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Kochuri and jilipi is a match made in heaven. The ultimate Bengali breakfast consists of those too things, and of course a cup of piping hot tea. To me jilipi are supposed to be eaten while still warm and crunchy. So, during my visits to India one of the most important jobs my uncle has is to search for the perfect jilipis from the neighborhood sweet shop. Yes, much to the surprise of many who are not from Bengal, even though Bengalis are born with a sweet tooth we do rarely make sweets at home, of course pithe is a special kind.
The abundance of sweet shops in every neighborhood is one of the main reasons of not making sweets at home. Settling a few thousand miles away from where you grew up, that privilege has been taken away now. So, whenever the sweet cravings hit me hard, there is nothing much to do but to get in the kitchen and start making it, be that rasogolla, sandesh or just jalebis.
I got the idea from this recipe from Aysha’s recipe blog. A very straight forward recipe, and if you have the patience to fry batches of the spiral jalebis them you are definitely going to nail it. It will surely take some time to master those perfect two and a half spirals for the perfect jalebis, but till then this taste will bring back a lot of memories.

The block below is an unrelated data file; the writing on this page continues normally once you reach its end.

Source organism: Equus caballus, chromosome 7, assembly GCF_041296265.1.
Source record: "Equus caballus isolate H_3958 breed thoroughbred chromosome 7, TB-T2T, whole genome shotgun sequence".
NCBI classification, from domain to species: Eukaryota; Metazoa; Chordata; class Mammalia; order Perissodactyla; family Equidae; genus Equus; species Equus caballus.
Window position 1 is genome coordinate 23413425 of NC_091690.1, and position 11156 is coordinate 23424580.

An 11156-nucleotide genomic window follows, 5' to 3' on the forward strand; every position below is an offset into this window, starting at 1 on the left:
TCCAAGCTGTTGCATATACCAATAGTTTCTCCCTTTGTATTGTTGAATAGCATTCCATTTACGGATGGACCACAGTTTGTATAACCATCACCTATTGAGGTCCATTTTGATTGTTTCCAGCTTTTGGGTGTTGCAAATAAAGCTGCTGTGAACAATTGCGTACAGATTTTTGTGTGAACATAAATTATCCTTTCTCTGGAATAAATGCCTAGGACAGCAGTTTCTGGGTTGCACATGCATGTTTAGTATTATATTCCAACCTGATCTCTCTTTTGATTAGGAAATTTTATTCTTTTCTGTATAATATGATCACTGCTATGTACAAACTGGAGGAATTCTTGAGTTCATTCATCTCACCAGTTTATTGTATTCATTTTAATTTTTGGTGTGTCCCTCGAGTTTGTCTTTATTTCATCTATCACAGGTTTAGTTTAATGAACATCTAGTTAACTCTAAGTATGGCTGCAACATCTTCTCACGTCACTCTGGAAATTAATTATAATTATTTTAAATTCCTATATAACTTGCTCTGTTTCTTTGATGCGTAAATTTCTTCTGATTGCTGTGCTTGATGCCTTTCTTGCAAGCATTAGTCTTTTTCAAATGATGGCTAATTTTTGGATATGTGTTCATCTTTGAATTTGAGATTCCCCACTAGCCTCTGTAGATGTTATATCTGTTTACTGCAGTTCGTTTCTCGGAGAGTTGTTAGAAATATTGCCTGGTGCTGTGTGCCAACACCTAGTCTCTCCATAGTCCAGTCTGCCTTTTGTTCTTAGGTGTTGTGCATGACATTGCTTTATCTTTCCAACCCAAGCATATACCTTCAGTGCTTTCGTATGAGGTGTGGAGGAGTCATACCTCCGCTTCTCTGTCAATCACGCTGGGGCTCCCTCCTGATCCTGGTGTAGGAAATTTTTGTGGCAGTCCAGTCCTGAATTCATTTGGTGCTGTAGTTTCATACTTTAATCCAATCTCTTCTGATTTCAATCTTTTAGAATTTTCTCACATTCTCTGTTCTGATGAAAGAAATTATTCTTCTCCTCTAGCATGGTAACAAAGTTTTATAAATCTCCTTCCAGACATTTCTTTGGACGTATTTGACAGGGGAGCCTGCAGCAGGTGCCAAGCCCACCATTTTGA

1/2 cup all-purpose flour/maida
2 tablespoon rice flour
2 tablespoon plain yogurt
Pinch of baking soda
Yellow food coloring, optional
1 cup sugar
I teaspoon lemon juice
Vegetable or canola oil for frying
To make the syrup, in a thick bottom pan add the sugar, a cup of water and 1/4 teaspoon food coloring if using, let it boil for 4-5 minutes. It will be a one string consistency. Pour in the lemon juice, keep aside and let it cool
In a bowl add the maida, rice flour, yogurt and some food color and whisk with a wire whisk or fork. Pour in about 1/2 cup of water and whisk till you get a smooth batter. Put in the baking soda.
The batter should be a bit runny but not too much. Pour the batter in an empty ketchup bottle or a piping bag with a #2 or #3 tip
Heat oil in a frying pan on medium heat. Slowly pour the batter in a spiral. Fry for about a minute on each side, or till it gets lightly browned on both sides.
With a slotted spoon, take the jilipi out of the oil and dunk in the sugar syrup. Keep in the sugar syrup just till you are ready to add the next batch to the syrup.
Notes: Add the baking soda right before you start frying.
The rice flour makes the jilipis extra crispy, you can skip it if you don’t want the jilipis to be too crispy.
If you want to store for later, then don’t soak them in the syrup.
You can also add some saffron strands and pistachios as garnish to add flavor
To add richness to the jalebis, fry them in ghee instead of oil
5 thoughts on “Jilipi – The Bengali Jalebi”
I Loved Jalebi , Thank You For Post
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Appealing information! Sounds Good.
Can’t wait to try it out. How many Jalebis is the recipe for?
We had about 30 small pieces